Containment of hot/cold aisles and ducting hot air from cabinets are intended to prevent cool and exhaust air from mixing within server rooms. Rows of cabinets are paired to face each other so that cool air can reach the equipment air intakes and warm air can be returned to the chillers without mixing with the cold air supply. A more recent addition to the consideration of above floor containment is below floor air flow control. A range of underfloor panels can be fitted within the raised floor plenum to create efficient cold air pathways direct to the raised floor vented tiles.

Containment is generally implemented by physical separation of the hot and cold aisles, using blanking panels, PVC curtains or hard panel boards. Containment strategies could differ based on various factors including server tolerance, ambient temperature requirements and leakage from data centers. Either the cold aisle or the hot aisle can be contained.[14]

An alternative method of containment that has gained popularity in the past few years is the equipment cabinet with vertical exhaust duct (chimney)[15] The hot exhaust air that is given off by the servers exits the cabinet through the vertical exhaust duct, directing the air into a plenum above a drop ceiling and back to the cooling units or to outside vents, isolating the hot air from the room. With this configuration, traditional hot/cold aisle configuration is not a requirement[16].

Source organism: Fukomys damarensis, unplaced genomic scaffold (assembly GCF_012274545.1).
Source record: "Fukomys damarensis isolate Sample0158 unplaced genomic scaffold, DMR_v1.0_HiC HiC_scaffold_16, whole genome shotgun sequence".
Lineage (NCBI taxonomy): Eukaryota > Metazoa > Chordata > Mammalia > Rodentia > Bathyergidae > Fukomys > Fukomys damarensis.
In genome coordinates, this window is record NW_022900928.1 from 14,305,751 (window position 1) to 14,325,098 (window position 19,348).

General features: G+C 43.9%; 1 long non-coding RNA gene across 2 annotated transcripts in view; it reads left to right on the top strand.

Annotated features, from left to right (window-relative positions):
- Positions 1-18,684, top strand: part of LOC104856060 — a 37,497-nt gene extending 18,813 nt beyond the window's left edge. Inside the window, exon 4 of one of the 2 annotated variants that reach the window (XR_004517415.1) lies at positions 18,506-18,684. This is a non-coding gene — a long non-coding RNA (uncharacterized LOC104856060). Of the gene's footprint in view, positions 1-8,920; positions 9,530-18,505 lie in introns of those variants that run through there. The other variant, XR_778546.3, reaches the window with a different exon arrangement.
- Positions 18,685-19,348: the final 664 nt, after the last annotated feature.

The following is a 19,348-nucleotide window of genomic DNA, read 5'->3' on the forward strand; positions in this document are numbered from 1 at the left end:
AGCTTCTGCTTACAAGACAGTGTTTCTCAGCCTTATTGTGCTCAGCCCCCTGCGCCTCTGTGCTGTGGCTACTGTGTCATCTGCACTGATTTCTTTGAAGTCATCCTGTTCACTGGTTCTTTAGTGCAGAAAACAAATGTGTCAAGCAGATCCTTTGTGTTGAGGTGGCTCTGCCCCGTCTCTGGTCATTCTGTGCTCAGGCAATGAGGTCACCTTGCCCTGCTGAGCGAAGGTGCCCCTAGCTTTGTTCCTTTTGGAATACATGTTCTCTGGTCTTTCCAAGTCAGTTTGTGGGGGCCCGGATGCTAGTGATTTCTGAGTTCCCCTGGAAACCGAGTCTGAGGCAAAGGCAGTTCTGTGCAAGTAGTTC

Access floor[edit]

The type of floor a facility uses can also greatly affect its air flow capabilities and limitations. Specifically, a raised floor allows for under-floor cable management as well as air flow. There are two main classifications of such access floors: low-profile floors (under 6 inches in height) as well as standard/traditional access floors (over 6 inches).[citation needed]

See also[edit]


  1. ^ Fox, Mike (2012-02-15). "Stulz announced it has begun manufacturing In Row server cooling units under the name "CyberRow"". DataCenterFix. Archived from the original on 1 March 2012. Retrieved 27 February 2012. 
  2. ^ Cosmano, Joe (2009), Choosing a Data Center (PDF), Disaster Recovery Journal, retrieved 2012-07-21 
  3. ^ Garrett, David (2004), Heat Of The Moment, Processor, archived from the original on 2013-01-31, retrieved 2012-07-21 
  4. ^ a b ServersCheck. "Best Practices for data center monitoring and server room monitoring". Retrieved 2016-10-07. 
  5. ^ "BSR/ASHRAE Standard 90.4P Energy Standard for Data Centers" (PDF). ASHRAE. 2016-01-01. Retrieved 2017-03-22. 
  6. ^ "What Should My Server Room Temperature Be At?". Retrieved 2017-03-22. 
  7. ^ "An Updated Look at Recommended Data Center Temperature and Humidity". Retrieved 2017-03-22. 
  8. ^ "Data Center Power and Cooling white paper" (PDF). 
  9. ^ "Efficiency: How we do it – Data Centers – Google". Retrieved 2015-08-01. 
  10. ^ "Data Center Operating Temperature: The Sweet Spot" (PDF). 
  11. ^ "Applying 2011 ASHRAE data center guidelines to HP ProLiant-based facilities" (PDF). 
  12. ^ "Environmental design criteria". Retrieved 2015-08-02. 
  13. ^ "C H A P T E R 2 - Environmental Requirements". Retrieved 2015-08-02. 
  14. ^ Hot-Aisle vs. Cold-Aisle Containment for Data Centers, John Niemann, Kevin Brown, and Victor Avelar, APC by Schneider Electric White Paper 135, Revision 1
  15. ^ "US Patent Application for DUCTED EXHAUST EQUIPMENT ENCLOSURE Patent Application (Application #20180042143 issued February 8, 2018) - Justia Patents Search". Retrieved 2018-04-17. 
  16. ^ "Airflow Management Basics – Comparing Containment Systems • Data Center Frontier". Data Center Frontier. 2017-07-27. Retrieved 2018-04-17. 

Further reading[edit]